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ABS Glue: Weld, Cast, Texture, and More!

Posted by Luke Chilson on

Looking for an easy way to permanently fuse printed parts? Want to smooth, texture or paint printed walls? Need a way to cast ABS at room temperature? All this and more awaits you with this handy concoction.

Here's a handy concoction to have on hand when working with ABS regardless of whether or not you use a 3d printer. We're calling it ABS Glue (thingiverse ' thing'), and it's pretty awesome. So far we've used it to...

  • Fuse printed beams and assemblies
  • Fix broken parts
  • Smooth & Texture ABS surfaces
  • Cold Cast ABS in printed PLA Molds
  • Print ABS/PC without a heated bed
  • and More! (spoiler: Glow-in-the-Dark ABS Rocks)

Make it!

Warning! : This mixture is a basic ABS Cement and as such all the same precautions should be taken as when using store-bought ABS Cement or straight acetone, especially providing adequate ventilation during use. At no time should anything be dumped down the sink. Acetone and skin aren't friends, try not to let them spend much time together. If this mixture gets on your hands, there is the possibility of absorption through your skin from the defatting caused by the Acetone. This isn't finger paint.


Materials from which you make ABS Glue

Gather Materials:

  • Nail Enamel/Polish Container (or other solvent resistant container, preferably with a brush set in the cap)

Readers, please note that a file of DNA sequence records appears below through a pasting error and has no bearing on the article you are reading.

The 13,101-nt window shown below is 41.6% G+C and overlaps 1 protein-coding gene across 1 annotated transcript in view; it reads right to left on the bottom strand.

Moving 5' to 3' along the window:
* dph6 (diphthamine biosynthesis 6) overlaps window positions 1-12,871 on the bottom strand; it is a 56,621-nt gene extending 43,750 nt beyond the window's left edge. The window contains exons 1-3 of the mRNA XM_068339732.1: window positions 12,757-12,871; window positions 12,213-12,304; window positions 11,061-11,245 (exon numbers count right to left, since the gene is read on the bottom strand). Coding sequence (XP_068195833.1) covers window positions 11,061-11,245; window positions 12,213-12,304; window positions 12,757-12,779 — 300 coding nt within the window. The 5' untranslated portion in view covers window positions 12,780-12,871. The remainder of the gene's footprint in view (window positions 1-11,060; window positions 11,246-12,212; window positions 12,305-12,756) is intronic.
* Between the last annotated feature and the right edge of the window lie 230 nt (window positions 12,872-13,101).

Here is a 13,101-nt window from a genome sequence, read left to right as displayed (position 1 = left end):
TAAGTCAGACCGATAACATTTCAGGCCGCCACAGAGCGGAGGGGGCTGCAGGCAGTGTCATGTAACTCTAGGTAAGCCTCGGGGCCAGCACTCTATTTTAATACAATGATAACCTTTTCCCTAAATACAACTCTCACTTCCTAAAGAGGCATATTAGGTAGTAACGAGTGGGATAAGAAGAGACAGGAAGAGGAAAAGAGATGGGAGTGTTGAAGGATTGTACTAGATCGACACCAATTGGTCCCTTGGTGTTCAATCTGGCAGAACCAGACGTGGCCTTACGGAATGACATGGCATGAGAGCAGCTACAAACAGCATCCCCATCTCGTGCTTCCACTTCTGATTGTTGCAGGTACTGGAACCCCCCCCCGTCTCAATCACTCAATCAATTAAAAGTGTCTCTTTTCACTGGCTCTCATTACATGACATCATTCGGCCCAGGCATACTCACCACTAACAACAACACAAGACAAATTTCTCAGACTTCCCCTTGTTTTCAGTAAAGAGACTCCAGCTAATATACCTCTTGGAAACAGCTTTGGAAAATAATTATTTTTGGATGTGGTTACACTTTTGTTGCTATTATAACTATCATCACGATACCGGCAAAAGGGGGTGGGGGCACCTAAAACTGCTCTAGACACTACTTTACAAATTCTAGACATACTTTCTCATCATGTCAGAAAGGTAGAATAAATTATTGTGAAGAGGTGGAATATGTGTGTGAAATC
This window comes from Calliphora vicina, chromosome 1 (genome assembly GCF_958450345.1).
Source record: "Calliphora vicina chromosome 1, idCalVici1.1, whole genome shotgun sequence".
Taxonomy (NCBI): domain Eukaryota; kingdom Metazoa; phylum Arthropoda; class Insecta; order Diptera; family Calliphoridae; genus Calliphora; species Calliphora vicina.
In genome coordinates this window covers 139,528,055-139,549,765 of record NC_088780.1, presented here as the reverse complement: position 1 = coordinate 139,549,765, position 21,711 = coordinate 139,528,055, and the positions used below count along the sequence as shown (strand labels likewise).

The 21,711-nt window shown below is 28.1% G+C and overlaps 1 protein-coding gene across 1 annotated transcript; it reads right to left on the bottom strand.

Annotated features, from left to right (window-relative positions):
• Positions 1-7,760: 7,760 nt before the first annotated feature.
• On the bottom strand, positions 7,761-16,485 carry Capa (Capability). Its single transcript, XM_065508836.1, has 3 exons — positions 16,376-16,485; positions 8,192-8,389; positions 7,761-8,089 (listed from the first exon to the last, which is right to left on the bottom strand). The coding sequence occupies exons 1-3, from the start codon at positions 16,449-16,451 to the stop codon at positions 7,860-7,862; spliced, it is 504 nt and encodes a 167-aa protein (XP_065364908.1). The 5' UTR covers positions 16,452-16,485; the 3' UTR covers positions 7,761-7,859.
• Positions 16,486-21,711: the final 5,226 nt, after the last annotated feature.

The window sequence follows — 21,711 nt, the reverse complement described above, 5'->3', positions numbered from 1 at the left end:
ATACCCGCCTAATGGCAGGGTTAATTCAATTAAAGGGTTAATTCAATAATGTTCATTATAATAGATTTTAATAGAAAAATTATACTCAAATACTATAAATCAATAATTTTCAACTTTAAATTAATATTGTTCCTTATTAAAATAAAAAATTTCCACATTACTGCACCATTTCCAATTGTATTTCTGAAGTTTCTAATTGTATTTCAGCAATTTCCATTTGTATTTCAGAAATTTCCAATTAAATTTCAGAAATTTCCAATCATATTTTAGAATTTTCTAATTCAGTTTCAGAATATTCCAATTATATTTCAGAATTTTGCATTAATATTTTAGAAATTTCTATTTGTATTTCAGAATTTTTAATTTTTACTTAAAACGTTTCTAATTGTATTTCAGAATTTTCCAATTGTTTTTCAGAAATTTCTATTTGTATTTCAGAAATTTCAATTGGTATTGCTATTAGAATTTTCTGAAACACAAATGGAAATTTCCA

• Acetone
  • ABS Filament of choice
  • Something with which to clip above filament
  • Rags are handy for messes

Assemble:

1. Empty and Clean Nail Polish Container

Acetone is the active ingredient in nail polish so a good rinse at full concentration should do an effective job of cleaning it out. Once clean, fill container approximately half full and seal the cap. (Acetone is highly volatile and will quickly evaporate away if the cap is left off for too long)

2. Fill container approximately half full with Acetone and seal.

Acetone is highly volatile and will quickly evaporate away if the cap is left off very long

3. Snip filament into pieces

4. Drop into Acetone until container is about 3/4 full

5. Swirl and wait

If your impatient like me you'll go back and check it EVERY 5 MINUTES to see if it's done...it won't be. Light concentrations can be ready to use in under an hour, heavy mixtures can take as long as day to be fully suspended.

6. The mixture should be ready when it is relatively free from lumps and of the desired consistency. Add more Acetone or filament to get needed thickness (if you filled it only 3/4 full there should still be room).

"Say, how thick do I want this stuff anyways?"

Basic welding needs less filament, casting and painting does well with more, smoothing and texturing is anywhere in-between depending on the degree to which you wish to modify the surface. If your bottle is left open too long the Acetone will quickly evaporate leaving a pudding-skin like texture; simply add more Acetone and mix.

I keep a bottle of each filament that I commonly use so I am able to match it to the job. Natural is always a handy one to have around as it contains no added pigments.

Four colors of ABS Glue

From left to right: Black - Natural - Neon Green - Glow

Wait; Glow? Yes, this process works with Glow in the Dark ABS.

Glow-in-the-dark ABS glue

Fuse and weld

We originally started using this to create beams longer than the build envelopes of our printers. Fusing separate pieces together is as simple as brushing some of the glue along the interface and gently pushing them together. Depending on the type of joint and the amount of glue used it can take a few minutes to fully set. Once set, the joint is often the strongest part of a print. This beam of Plastic T-Slot is made from 4 pieces and has a total length of over 400mm.